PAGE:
Chess Explodes in Popularity

As I walk into my Lancer Time, I already know what to expect. Sitting in the back row are six kids, all playing Chess, their screens lit up brighter than their faces when they finally reach checkmate. Chess is experiencing a boom in the classrooms of Longfellow, and how it became so popular so quickly isn’t a mystery.

“I find it almost as some sort of competition with my friends,” said Tristan R., an avid Chess player. “We’re all trying to see who can outsmart each other, who can play the better moves consistently, and so trying to improve constantly, driving me to keep playing.”

The seeds that grew this second wave of Chess players were planted in 2020 and 2021. Back then, several factors, including the lockdown and The Queen’s Gambit appearing on Netflix, caused a short Chess explosion that fizzled out as the pandemic neared its end. But Chess didn’t simply sit quietly. Celebrities like Luka Dončić and companies like began to advertise Chess more and more. 

Then, in late 2022, the second wave happened. Viral social media posts continued to drive popularity. One post depicted Christiano Ronaldo and Lionel Messi playing Chess.  Others featured a series of popular bots.  One bot, Mittens,  was a particular favorite. Mittens is a supposedly low-rated bot that destroys everyone it plays.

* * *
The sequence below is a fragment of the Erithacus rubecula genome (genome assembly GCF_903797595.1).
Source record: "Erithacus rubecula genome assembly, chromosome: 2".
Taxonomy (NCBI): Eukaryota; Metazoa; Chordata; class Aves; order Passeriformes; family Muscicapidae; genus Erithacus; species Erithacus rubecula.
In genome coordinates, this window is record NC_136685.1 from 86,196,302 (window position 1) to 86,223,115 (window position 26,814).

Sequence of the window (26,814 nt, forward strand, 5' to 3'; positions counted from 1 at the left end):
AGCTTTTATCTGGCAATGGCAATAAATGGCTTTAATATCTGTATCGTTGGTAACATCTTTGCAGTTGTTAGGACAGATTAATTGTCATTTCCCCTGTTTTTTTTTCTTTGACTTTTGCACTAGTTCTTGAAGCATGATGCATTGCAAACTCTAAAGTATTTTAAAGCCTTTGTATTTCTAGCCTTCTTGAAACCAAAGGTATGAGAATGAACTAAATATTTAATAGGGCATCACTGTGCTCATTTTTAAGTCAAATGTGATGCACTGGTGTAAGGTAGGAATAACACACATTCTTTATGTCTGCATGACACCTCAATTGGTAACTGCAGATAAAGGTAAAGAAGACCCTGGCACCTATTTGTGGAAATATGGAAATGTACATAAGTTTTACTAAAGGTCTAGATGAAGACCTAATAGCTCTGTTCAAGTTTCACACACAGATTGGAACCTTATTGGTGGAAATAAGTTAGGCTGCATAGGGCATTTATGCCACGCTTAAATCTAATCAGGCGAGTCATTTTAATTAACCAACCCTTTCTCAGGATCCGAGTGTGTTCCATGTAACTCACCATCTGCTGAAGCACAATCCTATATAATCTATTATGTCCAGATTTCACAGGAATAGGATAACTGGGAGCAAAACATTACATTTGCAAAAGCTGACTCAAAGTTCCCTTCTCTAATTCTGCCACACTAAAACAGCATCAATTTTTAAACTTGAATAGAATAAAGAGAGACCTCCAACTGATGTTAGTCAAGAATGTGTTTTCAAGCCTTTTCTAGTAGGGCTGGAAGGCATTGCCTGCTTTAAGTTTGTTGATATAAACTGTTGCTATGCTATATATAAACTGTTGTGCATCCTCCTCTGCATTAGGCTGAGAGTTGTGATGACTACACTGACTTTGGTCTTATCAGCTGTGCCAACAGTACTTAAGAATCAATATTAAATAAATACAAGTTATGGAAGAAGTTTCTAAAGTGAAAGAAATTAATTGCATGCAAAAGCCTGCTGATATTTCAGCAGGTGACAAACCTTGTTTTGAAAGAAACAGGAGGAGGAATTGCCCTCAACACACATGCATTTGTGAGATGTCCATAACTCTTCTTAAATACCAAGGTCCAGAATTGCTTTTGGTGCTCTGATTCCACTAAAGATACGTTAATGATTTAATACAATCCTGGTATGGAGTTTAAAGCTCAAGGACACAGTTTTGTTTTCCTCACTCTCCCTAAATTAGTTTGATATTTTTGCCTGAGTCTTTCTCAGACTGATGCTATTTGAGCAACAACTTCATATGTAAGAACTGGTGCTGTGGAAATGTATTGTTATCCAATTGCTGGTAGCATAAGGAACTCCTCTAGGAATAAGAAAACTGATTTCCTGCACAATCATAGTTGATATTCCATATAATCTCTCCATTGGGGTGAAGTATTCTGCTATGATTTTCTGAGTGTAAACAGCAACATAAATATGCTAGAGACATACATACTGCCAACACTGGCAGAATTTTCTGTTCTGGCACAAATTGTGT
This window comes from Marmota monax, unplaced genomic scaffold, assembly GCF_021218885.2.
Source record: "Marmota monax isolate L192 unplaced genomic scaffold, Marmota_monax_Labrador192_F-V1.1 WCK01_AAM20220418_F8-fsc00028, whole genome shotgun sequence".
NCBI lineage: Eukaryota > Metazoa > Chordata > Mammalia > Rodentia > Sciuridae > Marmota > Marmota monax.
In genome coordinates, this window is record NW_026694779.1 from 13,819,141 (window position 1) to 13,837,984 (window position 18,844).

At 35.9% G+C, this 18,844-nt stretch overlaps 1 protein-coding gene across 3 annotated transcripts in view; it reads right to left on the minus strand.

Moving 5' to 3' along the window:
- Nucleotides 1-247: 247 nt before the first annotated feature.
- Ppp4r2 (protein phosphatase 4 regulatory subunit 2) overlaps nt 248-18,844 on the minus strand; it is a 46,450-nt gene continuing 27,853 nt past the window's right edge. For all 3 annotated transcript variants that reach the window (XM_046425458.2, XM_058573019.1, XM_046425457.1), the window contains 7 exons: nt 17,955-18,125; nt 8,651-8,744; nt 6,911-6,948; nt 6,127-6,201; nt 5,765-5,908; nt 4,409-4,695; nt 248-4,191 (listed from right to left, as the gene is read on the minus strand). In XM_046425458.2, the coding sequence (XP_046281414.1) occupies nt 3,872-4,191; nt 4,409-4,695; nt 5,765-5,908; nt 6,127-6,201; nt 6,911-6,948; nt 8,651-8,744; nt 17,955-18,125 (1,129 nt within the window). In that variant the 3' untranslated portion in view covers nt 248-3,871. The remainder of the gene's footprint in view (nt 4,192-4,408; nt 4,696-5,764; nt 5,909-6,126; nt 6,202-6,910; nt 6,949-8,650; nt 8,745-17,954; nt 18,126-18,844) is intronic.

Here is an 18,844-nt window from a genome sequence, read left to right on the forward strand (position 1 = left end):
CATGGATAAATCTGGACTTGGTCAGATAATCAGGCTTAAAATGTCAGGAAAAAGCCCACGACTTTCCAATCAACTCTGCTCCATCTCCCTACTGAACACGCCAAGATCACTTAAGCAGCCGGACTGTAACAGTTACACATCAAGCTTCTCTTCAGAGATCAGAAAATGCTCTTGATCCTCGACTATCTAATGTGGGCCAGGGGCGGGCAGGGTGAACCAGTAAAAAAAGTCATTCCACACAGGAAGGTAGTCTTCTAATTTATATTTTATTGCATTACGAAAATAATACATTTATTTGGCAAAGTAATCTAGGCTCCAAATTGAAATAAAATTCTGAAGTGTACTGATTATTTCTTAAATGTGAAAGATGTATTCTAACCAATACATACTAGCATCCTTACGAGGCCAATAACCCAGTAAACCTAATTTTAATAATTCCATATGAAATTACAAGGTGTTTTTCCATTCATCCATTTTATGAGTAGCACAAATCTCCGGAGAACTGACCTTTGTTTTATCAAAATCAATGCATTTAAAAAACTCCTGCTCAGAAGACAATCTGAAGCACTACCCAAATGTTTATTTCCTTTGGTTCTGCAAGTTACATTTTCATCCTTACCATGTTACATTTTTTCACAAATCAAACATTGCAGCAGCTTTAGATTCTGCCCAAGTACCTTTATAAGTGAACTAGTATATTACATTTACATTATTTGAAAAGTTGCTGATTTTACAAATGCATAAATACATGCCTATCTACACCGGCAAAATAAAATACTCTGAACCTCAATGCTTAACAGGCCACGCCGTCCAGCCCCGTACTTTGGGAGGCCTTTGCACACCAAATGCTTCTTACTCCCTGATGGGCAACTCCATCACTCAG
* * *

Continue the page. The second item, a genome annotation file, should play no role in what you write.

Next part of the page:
Chess traffic online has grown massively. At times, exceeds 10 million people online at once, according to their site, causing servers to slow down and even crash.

“I think the tactical aspect of it makes you try to gather insight into the game and try to look ahead and plan three, four, five steps ahead, even,” Tristan said. “That makes it really challenging for the brain, and that makes it interesting for me.”

The brain is a muscle; like all other muscles, it grows stronger and wards off injury by being used consistently. Several studies have shown that playing chess can be very beneficial. A study by the American Chess Federation showed that playing Chess can improve IQ and memory. A study by the New England Journal of Medicine showcased that it lowers the chances of Alzhiemers. Another study by the Croatian Chess Federation displayed it can also improve concentration.

The phenomenon of Chess is unlikely to slow down anytime soon. The ease of access and challenging nature make it a perfect tool to improve your brain and distract yourself when you have some free time, along with being a fun way to compete with friends. Overall, it appears Chess isn’t going anywhere in the halls of Longfellow, and I, for one, hope it doesn’t.